| Dir: Herbert Ross
“You have the most eyes I’ve ever seen on any person.”
Although Allen didn’t direct this adaptation of his stage play (he had to make some time with this, Bananas and Everything... coming out with 15 months of one another), I’ve included it here as it’s an important part in his trajectory as a filmmaker. That he chose not to direct this in favour of the other two speaks to his sensibilities at the time. Allen claims that he never wished to make the play into a film and when his agents pushed the button, it was old to him (the Broadway production debuted over 3 years prior). But perhaps he had a humble awareness of his limitations in helming this more mature and full bodied piece? Herbert Ross certainly directs this in an atypical fashion to the rest of Allen’s early canon; it’s accessible, breezy and elicits pathos. He also pushes the comic as an actor into challenging places that he wouldn’t revisit until briefly in Sleeper, fully in Annie Hall and accomplish in Broadway Danny Rose. Yet nobody considers this a ‘Herbert Ross film’, just as his direction of many Neil Simon comedies don’t belong to him in the public eye.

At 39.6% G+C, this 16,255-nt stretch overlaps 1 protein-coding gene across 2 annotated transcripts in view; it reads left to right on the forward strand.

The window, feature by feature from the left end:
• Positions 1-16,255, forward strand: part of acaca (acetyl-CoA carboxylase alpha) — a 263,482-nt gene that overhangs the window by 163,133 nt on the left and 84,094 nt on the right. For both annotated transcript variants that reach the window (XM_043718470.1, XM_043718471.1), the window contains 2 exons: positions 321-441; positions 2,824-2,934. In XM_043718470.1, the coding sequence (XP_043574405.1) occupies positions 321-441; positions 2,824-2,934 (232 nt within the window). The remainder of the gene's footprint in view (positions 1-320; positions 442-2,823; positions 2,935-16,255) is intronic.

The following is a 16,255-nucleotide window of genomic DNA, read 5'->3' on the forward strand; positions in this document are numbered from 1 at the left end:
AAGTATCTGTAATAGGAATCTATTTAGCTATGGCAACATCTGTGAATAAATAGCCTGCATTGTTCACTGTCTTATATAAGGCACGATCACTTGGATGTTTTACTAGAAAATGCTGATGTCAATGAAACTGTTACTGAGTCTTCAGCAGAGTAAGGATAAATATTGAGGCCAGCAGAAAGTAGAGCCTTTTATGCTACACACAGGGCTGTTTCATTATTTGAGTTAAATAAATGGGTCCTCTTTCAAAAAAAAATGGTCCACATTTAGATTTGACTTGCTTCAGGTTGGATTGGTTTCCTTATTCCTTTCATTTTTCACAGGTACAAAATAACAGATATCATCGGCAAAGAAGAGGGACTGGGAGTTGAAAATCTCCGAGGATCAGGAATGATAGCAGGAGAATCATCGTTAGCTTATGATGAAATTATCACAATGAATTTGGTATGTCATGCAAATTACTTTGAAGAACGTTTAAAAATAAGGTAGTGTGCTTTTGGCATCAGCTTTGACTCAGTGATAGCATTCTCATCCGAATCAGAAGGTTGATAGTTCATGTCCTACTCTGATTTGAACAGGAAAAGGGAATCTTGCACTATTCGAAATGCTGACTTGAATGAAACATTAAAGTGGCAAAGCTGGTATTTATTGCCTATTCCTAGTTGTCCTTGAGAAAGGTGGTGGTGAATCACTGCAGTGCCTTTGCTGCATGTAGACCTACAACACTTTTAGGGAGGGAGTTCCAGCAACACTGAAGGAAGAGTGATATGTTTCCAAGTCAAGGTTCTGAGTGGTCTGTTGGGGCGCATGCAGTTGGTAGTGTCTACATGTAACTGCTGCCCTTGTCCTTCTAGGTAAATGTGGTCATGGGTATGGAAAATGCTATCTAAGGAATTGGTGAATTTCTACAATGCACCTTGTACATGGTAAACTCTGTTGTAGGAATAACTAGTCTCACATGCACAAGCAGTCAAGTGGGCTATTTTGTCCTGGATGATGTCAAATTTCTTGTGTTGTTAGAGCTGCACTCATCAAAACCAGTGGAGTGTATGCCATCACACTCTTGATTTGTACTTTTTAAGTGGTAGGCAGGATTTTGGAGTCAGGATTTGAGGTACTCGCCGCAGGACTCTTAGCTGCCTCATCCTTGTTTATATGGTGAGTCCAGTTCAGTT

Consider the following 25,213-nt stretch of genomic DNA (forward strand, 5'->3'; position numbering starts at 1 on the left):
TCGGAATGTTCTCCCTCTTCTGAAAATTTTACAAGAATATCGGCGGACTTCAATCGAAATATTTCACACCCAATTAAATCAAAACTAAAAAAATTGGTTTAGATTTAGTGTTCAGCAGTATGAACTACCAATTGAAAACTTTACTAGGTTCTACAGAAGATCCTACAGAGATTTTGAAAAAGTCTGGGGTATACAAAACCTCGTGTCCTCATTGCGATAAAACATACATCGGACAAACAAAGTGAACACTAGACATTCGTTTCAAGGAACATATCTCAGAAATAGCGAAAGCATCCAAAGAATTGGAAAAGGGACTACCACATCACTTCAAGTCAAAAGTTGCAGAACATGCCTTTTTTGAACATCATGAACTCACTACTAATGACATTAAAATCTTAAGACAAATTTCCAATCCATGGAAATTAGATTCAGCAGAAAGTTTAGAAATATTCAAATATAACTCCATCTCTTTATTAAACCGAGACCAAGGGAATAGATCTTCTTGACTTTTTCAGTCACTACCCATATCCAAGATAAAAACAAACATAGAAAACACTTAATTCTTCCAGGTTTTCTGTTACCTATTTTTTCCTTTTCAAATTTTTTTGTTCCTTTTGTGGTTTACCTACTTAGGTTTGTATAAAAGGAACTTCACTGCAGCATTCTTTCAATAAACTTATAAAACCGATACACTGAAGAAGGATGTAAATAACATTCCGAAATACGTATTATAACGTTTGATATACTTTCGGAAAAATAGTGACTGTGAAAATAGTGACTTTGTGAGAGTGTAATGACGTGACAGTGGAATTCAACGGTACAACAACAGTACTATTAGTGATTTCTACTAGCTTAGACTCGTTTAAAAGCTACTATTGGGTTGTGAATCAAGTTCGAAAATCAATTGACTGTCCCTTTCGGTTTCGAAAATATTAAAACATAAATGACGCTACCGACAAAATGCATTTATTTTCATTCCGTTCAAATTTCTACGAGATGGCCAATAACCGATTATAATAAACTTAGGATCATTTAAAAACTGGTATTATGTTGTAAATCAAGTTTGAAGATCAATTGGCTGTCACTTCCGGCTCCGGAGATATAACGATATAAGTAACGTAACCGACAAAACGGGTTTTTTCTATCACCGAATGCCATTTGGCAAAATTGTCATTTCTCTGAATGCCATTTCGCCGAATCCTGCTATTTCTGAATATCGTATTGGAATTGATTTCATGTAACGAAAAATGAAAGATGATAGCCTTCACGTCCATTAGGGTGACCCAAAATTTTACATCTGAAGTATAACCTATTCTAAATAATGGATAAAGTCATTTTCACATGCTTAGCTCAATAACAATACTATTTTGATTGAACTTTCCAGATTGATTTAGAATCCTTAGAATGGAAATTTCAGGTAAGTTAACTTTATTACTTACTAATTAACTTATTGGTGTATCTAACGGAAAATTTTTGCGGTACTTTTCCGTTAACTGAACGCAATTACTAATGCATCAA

This would be Allen’s first foray into his recurring themes of fantasy, escapism, illusion and appeasing the harsh realities of life. The overt homages to Casablanca and Bogart get a lot of mileage in fun ways, but unlike his previous three films this isn’t solely reliant on slapstick and satire. Its brightest moments are the physical comedy gags but here they actually feel a coherent part of the film’s core, opposed to haphazardly sellotaped together. It also has a somewhat meaningful narrative of a hapless and klutzy divorcee re-entering the dating world with inevitably poor results. Less of a sensitive, cursed and desperate romantic than one of female sexualisation and neurosis, mind you. But it develops into a fulfilling, if gimmicky, story of sacrifice in the ways in which we unintentionally fall for those we shouldn’t. Two lonely people with a tremendous amount in common trying to become more than platonic under inopportune circumstances; it’s not only handled compassionately, but written with a genuine undertone that elevates it above a mere prop designed for Allen to get a laugh.
This isn’t polished and is demonstrable of an artist finding his voice as a screenwriter. But it foreshadowed what Allen would eventually be capable of beginning with Annie Hall; crafting intellectual, well observed romantic comedies of ‘uncommon beauty’, as well as showcasing the fashion sense of Diane Keaton. Hubba hubba.
Part of Woody Wednesday. Third viewing.